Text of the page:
“There are a lot of new teachers who are passionate about improving public schools, but there is no vacancy for them to get involved in their union,” Partida said. “This is a place for them to get involved.”

There is also some excitement in Orange County – last year they formed a countywide PAC to run a countywide campaign for two County Office of Education Board members. They won one, and they lost one.

“That was ground-breaking and that progressed into what we are doing right now,” Partida said. He said the Orange County Service Center’s Organizing Committee has launched a promising organizing project. The goal is to identify new leaders. Partida conducted a training with about 40 organizing team members from several chapters who role-played one-on-one dialogues and built local plans for organizing.

“They have never been connected in this way,” Partida said. “They usually focus on their chapter’s issues and have not worked together. It’s a new opportunity with potential.”

 

 

The struggle today: Fighting for rights in 2016

Last October, when the Vice Principal of San Lorenzo High School called in the Alameda County Sheriff in an attempt to prevent CTA Organizer Memo Durgin from meeting with educators during their duty free lunch, SLEA and CSO knew we were in for a fight! One of the site reps at the meeting filmed the confrontation, with the  video going viral on Facebook.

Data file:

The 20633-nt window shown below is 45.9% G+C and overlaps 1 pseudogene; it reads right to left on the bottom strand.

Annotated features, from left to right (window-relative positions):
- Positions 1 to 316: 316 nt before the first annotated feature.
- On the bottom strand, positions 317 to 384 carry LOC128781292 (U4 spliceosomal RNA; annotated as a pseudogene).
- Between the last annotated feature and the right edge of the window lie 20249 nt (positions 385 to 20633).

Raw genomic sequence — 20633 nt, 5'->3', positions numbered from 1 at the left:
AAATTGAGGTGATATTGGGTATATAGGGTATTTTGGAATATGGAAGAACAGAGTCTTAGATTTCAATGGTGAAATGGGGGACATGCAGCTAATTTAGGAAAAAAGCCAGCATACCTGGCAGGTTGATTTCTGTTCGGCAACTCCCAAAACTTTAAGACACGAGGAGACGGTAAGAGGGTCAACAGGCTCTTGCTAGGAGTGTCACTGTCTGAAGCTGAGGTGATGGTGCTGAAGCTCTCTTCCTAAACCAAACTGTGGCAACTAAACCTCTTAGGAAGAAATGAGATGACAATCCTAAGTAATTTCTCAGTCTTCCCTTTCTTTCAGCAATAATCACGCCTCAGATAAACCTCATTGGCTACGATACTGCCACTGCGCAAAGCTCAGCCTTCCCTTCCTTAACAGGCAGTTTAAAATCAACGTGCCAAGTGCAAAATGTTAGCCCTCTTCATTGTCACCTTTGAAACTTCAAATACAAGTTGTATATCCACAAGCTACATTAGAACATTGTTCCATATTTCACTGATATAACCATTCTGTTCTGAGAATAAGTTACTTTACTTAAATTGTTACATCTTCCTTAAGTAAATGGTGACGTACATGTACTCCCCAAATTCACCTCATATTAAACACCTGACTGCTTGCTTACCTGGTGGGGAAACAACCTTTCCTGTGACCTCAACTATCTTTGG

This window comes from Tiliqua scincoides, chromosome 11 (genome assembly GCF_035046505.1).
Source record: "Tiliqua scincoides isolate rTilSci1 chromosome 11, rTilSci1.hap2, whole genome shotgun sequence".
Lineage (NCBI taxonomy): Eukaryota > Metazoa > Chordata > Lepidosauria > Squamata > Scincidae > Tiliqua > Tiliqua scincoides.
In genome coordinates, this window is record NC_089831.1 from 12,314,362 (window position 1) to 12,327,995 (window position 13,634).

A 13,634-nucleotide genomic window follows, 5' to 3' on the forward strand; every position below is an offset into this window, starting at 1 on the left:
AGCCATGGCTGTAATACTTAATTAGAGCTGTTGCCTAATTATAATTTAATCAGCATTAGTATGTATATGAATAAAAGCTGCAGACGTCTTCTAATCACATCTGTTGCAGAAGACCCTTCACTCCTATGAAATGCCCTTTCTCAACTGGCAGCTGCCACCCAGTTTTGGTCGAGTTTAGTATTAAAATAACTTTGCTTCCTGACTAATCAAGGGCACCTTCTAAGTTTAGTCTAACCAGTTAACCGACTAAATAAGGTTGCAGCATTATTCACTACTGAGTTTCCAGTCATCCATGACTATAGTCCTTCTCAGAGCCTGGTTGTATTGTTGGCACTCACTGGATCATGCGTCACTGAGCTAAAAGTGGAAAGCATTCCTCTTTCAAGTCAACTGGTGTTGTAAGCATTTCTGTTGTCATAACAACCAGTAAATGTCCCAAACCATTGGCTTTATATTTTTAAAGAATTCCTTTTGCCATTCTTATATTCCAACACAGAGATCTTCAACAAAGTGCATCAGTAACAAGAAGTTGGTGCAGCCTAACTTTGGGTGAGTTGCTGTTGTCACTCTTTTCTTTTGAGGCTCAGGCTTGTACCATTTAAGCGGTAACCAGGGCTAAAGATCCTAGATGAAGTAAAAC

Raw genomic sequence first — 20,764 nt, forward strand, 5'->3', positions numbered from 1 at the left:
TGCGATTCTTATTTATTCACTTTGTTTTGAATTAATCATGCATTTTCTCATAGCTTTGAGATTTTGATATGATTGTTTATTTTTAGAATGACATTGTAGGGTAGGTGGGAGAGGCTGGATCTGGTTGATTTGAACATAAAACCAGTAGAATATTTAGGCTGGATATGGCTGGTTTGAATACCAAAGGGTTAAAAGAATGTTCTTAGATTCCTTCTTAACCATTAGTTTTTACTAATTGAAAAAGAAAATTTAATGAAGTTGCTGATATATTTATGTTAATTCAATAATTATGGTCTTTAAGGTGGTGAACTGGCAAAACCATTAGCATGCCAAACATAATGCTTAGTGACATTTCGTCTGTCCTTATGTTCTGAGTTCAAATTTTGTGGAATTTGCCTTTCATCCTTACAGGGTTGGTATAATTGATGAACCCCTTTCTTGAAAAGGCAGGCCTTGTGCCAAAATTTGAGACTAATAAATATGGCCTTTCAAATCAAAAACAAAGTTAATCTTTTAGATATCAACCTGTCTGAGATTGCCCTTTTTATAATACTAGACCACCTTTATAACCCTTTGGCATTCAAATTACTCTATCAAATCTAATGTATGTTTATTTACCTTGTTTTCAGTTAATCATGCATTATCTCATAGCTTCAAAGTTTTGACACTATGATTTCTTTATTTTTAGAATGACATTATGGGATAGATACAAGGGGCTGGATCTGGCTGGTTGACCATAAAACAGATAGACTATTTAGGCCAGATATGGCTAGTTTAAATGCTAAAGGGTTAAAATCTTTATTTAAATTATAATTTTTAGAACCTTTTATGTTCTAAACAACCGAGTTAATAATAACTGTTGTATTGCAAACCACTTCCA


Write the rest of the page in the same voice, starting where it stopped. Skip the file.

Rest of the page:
Over the course of the last year, San Lorenzo EA leaders and 15 or more CSO staff have been working side-by-side at work sites to engage members and parents, as part of SLEA’s contract campaign. Located between the union towns of Hayward and San Leandro, San Lorenzo is a small unincorporated area of about 23,000, with a large Latino  population.
 SLEA members in Solidarity!
The bargaining dispute involves a salary increase that keeps San Lorenzo competitive
with surrounding districts so that quality educators stay in San Lorenzo. The District had 90 vacancies this year. Other issues include class size reduction for ELD students and
teachers receiving the same health care as administrators.
The overarching issue is insisting that teachers receive overall respect from Superintendent Fred Brill and the school board majority, who seem intent on polarizing the entire community.
As you might expect from such a situation, the District has stooped to new lows in their efforts to divide and intimidate members. These efforts have backfired. CSO staff have
recently concluded another round of site meetings as part of a big push for a very strong SLEA general membership strike authorization vote.
The results of that vote, announced on Tuesday, January 19, 2016 showed that 97% of San Lorenzo teachers authorized their leadership to call a strike, if needed, to secure the schools that San Lorenzo students deserve. Over 80% of San Lorenzo EA members participated in the vote. The fact-finding hearing will have occurred by the time you
read this.
If you see the San Lorenzo delegation to State Council, make sure you show them your support for their stand in support of the teaching profession and the students they serve.
Update: A tentative agreement was reached between SLEA and the District on February 4th. Read more here.